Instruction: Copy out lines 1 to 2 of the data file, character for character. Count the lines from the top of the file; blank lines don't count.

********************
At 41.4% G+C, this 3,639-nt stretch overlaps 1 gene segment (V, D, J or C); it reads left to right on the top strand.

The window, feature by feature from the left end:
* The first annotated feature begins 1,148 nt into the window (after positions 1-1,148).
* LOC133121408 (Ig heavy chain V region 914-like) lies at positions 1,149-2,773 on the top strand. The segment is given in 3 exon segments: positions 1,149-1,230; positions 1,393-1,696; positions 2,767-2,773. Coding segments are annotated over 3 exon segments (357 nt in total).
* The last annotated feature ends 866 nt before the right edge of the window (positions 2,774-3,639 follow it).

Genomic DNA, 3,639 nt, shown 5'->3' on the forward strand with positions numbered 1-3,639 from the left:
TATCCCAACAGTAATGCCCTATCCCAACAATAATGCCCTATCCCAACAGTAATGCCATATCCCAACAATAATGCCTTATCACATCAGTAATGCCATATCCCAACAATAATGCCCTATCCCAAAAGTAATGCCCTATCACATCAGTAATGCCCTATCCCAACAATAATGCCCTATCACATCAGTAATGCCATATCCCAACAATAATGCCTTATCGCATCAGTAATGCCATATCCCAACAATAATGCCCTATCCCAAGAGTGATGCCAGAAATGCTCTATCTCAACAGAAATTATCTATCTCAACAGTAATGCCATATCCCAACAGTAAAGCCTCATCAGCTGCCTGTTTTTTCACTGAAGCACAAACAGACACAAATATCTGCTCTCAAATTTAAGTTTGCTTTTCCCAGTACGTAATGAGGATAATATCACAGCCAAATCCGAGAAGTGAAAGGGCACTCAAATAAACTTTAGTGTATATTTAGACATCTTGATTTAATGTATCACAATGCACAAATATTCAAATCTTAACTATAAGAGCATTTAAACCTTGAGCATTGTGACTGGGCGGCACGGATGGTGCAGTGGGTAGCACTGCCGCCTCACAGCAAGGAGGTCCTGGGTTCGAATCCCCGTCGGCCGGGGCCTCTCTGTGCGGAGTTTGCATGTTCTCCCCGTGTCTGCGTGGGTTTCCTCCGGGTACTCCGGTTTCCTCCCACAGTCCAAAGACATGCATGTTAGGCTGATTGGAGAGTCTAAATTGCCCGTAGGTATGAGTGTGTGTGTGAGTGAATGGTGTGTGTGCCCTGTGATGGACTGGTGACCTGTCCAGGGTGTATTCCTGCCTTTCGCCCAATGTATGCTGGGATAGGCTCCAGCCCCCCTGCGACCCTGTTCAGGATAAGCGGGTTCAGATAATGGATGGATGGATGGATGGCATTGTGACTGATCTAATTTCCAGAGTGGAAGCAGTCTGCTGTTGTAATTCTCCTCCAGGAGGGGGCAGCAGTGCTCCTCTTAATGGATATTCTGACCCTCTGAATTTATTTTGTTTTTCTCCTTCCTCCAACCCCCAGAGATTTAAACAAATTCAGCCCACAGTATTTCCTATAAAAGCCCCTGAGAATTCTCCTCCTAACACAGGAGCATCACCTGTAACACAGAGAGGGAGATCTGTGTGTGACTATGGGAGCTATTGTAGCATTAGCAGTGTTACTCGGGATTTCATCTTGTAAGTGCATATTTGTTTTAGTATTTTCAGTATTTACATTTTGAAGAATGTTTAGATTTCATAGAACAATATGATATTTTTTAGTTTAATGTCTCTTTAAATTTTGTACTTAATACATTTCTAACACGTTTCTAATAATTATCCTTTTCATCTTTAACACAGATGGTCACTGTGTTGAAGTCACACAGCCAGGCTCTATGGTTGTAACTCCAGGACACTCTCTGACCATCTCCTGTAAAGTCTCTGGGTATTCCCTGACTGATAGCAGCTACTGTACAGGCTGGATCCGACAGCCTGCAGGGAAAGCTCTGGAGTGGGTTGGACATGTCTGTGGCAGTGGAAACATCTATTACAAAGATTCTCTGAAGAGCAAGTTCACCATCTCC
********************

At 41.4% G+C, this 3,639-nt stretch overlaps 1 gene segment (V, D, J or C); it reads left to right on the top strand.

The window, feature by feature from the left end: